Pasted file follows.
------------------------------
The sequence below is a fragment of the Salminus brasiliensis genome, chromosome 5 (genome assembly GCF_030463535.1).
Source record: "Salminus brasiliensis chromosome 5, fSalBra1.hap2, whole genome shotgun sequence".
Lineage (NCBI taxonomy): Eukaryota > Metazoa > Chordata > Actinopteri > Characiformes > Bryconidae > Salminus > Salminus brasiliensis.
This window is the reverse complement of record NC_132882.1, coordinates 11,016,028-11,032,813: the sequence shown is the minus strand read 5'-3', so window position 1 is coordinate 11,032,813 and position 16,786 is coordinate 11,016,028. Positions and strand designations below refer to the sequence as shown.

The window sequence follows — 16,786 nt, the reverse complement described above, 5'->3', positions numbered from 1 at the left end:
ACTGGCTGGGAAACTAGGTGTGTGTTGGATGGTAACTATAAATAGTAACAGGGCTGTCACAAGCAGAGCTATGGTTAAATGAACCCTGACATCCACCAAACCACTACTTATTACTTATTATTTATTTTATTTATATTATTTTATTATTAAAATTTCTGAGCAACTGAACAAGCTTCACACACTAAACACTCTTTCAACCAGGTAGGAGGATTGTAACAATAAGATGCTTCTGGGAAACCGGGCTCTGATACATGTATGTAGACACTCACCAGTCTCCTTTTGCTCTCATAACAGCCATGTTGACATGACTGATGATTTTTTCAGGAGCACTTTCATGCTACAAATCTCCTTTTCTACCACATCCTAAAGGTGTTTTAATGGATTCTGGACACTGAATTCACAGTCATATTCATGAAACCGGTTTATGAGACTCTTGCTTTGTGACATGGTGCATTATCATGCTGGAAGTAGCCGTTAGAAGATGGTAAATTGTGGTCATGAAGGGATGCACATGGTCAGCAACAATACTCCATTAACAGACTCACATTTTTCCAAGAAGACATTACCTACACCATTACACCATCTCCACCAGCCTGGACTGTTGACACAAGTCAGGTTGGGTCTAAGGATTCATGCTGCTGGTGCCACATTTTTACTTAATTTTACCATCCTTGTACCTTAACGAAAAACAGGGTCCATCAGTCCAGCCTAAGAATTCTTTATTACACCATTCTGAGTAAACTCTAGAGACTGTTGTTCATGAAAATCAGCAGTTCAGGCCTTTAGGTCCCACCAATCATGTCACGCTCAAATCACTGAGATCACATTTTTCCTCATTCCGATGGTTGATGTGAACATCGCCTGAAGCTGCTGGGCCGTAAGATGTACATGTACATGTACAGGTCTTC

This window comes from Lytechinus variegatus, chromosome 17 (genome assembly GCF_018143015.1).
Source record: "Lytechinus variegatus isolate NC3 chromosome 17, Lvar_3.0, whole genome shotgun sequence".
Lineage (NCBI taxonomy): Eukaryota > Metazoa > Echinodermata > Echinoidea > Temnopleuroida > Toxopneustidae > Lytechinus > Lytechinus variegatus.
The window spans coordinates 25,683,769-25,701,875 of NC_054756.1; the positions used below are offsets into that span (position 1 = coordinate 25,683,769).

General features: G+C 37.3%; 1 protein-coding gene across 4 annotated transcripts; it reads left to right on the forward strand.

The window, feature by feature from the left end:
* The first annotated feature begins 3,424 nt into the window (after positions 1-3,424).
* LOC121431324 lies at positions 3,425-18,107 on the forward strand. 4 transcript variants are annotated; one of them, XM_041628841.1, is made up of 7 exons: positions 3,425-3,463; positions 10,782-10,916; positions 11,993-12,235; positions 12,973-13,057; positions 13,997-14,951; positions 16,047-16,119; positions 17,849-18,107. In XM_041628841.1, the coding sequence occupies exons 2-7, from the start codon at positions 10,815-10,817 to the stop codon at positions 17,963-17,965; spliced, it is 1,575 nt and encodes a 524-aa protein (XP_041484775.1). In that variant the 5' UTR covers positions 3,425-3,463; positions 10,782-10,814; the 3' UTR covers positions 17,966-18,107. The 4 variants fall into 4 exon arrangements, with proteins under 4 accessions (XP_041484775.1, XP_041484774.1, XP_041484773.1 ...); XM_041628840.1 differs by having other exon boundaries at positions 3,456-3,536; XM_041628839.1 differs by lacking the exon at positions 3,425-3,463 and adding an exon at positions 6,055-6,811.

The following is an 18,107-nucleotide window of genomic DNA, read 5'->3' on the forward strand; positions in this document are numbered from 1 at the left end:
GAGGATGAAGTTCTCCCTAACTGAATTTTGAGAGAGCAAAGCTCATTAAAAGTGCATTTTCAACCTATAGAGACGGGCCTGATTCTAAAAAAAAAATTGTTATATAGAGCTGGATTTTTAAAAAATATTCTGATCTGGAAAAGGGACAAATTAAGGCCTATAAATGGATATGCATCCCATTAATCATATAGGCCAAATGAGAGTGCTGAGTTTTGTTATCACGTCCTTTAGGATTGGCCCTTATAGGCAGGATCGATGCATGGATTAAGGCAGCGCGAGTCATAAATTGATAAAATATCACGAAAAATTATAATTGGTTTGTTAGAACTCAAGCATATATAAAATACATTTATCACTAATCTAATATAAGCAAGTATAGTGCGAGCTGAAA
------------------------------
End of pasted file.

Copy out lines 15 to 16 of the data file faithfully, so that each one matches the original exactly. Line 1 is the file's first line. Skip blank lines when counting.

The following is an 18,107-nucleotide window of genomic DNA, read 5'->3' on the forward strand; positions in this document are numbered from 1 at the left end:
GAGGATGAAGTTCTCCCTAACTGAATTTTGAGAGAGCAAAGCTCATTAAAAGTGCATTTTCAACCTATAGAGACGGGCCTGATTCTAAAAAAAAAATTGTTATATAGAGCTGGATTTTTAAAAAATATTCTGATCTGGAAAAGGGACAAATTAAGGCCTATAAATGGATATGCATCCCATTAATCATATAGGCCAAATGAGAGTGCTGAGTTTTGTTATCACGTCCTTTAGGATTGGCCCTTATAGGCAGGATCGATGCATGGATTAAGGCAGCGCGAGTCATAAATTGATAAAATATCACGAAAAATTATAATTGGTTTGTTAGAACTCAAGCATATATAAAATACATTTATCACTAATCTAATATAAGCAAGTATAGTGCGAGCTGAAA